Strong and moderate CYP3A4 inhibitors such as azole antifungals (e.g. fluconazole, itraconazole, ketoconazole, voriconazole), verapamil, macrolides (e.g. clarithromycin, erythromycin), diltiazem and grapefruit juice can increase plasma concentrations of the oestrogen.
Other forms of interaction
The use of sex steroids may influence the results of certain laboratory tests, including biochemical parameters of liver, thyroid, adrenal and renal function, plasma levels of (carrier) proteins, e.g. corticosteroid binding globulin and lipid/lipoprotein fractions, parameters of carbohydrate metabolism, and parameters of coagulation and fibrinolysis. Changes generally remain within the normal laboratory range. For more information see section 4.4 “Other conditions”.
Progynova is not indicated during pregnancy. If pregnancy occurs during medication with Progynova treatment should be withdrawn immediately.
The results of most epidemiological studies to date relevant to inadvertent foetal exposure to oestrogens indicate no teratogenic or foetotoxic effects.
Progynova is not indicated during breast-feeding.
No studies on the effects on the ability to drive and use machines have been performed. No effects on ability to drive and use machines have been observed in users of Progynova.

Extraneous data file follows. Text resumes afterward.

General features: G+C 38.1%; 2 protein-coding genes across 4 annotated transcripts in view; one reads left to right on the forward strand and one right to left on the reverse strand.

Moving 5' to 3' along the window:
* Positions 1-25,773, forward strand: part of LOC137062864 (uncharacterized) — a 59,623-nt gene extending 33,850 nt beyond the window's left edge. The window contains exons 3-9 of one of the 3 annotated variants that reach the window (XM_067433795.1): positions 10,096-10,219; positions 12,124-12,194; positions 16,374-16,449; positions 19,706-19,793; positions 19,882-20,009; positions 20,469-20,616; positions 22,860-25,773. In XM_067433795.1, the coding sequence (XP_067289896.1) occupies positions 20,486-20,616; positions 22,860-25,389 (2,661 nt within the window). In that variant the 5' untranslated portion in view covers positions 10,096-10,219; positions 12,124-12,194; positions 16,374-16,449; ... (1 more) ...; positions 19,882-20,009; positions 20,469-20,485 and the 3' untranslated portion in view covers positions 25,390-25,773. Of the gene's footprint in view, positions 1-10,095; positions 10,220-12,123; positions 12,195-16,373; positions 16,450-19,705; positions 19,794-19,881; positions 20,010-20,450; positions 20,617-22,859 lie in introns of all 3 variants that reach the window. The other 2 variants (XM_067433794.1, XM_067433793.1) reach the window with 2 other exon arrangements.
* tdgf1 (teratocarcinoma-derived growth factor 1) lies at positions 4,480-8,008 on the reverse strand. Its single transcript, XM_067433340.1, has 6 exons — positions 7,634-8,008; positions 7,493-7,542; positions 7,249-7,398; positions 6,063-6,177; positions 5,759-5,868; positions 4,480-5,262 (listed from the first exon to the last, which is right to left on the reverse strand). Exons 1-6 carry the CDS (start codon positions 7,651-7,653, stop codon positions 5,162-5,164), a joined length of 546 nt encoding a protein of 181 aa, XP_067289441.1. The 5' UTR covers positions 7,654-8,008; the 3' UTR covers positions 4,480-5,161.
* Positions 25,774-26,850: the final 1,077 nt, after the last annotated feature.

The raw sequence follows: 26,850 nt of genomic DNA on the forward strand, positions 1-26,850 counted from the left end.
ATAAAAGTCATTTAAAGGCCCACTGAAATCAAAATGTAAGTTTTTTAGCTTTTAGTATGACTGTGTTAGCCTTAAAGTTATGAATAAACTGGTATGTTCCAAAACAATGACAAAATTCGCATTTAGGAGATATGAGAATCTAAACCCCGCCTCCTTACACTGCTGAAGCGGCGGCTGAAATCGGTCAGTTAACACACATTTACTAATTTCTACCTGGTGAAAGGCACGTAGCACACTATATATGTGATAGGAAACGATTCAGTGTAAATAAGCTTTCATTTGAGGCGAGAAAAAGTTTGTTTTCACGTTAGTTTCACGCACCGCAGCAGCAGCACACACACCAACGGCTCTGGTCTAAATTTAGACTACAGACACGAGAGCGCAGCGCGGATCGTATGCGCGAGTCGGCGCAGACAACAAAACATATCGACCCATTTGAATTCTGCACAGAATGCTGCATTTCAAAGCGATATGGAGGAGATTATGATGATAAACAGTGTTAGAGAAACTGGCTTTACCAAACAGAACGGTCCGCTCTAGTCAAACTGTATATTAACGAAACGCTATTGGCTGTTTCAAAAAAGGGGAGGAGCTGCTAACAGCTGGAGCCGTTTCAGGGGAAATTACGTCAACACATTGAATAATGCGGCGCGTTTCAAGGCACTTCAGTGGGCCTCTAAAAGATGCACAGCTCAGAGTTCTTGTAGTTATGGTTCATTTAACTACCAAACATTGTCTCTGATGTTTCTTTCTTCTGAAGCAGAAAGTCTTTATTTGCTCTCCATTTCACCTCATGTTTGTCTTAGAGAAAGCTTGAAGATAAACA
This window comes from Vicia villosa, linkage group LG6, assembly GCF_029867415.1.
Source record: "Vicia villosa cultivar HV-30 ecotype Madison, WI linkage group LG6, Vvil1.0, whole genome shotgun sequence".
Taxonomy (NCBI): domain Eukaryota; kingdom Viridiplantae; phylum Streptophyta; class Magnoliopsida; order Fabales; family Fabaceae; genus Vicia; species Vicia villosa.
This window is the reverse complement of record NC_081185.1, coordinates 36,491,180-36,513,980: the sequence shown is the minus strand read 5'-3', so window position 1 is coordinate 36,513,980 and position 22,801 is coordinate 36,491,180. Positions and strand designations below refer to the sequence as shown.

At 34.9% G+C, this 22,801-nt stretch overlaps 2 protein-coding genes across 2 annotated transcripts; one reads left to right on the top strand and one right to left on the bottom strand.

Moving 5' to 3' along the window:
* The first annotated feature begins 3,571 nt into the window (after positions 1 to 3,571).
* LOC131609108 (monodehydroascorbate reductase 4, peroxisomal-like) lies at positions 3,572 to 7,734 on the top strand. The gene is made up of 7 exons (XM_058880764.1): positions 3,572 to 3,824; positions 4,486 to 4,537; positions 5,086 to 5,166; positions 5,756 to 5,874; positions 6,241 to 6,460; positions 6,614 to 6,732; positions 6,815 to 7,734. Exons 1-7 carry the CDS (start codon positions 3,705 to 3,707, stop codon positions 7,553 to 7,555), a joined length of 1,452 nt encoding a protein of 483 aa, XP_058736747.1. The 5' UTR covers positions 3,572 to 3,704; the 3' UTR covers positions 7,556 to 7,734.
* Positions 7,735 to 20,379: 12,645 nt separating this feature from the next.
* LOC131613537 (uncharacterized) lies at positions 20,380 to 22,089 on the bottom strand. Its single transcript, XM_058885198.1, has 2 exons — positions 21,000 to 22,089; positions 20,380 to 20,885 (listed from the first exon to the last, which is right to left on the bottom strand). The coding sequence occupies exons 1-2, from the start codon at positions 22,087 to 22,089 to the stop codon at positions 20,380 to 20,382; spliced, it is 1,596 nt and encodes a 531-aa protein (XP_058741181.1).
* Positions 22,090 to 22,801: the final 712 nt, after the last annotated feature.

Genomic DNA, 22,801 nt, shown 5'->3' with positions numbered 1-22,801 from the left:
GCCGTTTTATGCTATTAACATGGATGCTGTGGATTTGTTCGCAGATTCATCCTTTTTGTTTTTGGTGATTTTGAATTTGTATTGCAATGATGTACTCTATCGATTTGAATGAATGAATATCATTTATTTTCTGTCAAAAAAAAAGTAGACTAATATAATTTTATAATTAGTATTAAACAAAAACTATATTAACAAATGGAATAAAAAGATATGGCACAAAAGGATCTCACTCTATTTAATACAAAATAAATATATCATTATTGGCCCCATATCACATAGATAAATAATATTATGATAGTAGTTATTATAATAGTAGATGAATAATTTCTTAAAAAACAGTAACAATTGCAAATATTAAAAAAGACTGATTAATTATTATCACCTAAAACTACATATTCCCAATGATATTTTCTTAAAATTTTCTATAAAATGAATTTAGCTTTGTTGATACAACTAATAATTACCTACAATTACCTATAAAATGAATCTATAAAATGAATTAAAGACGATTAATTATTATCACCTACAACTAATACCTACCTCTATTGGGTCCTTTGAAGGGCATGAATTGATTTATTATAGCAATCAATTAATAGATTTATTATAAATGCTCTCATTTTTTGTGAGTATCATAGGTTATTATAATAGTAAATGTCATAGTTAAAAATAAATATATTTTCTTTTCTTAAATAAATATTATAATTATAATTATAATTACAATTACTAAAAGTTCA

The following undesirable effects have been reported in users of Progynova and other oral HRT preparations.
Neoplasms benign, malignant and unspecified
Breast cancer*, Endometrial cancer*
Immune system disorders
Hypersensitivity reaction, Exacerbation of hereditary angioedema
Metabolism and nutrition disorder Porphyria aggravated, Increased or decreased weight, Increased appetite, Carbohydrate tolerance decreased
Anxiety/depressive symptoms, Decreased or increased libido
Nervous system disorders
Migraine, Headache, Dizziness, Fatigue, Chorea, Stroke*
Visual disturbances, Intolerance to contact lensesCardiac disordersPalpitations, Myocardial infarction*
Vascular disordersHypertension, Thrombophlebitis, Venous Thromboembolism*
Respiratory, thoracic and mediastinal disorders
Dyspepsia, Abdominal pain, Vomiting, Nausea, Bloating, Flatulence
Gall bladder disease including Cholestasis
Skin and subcutaneous tissue disorders
Rashes, various Skin disorders (including Pruritus, Eczema, Urticaria, Acne, Hirsutism, Hair loss, Erythema nodosum, Erythema multiforme, Rash hemorrhagic, Chloasma (see section 4.4)Musculoskeletal and connective tissue disordersMuscle cramps, Leg pain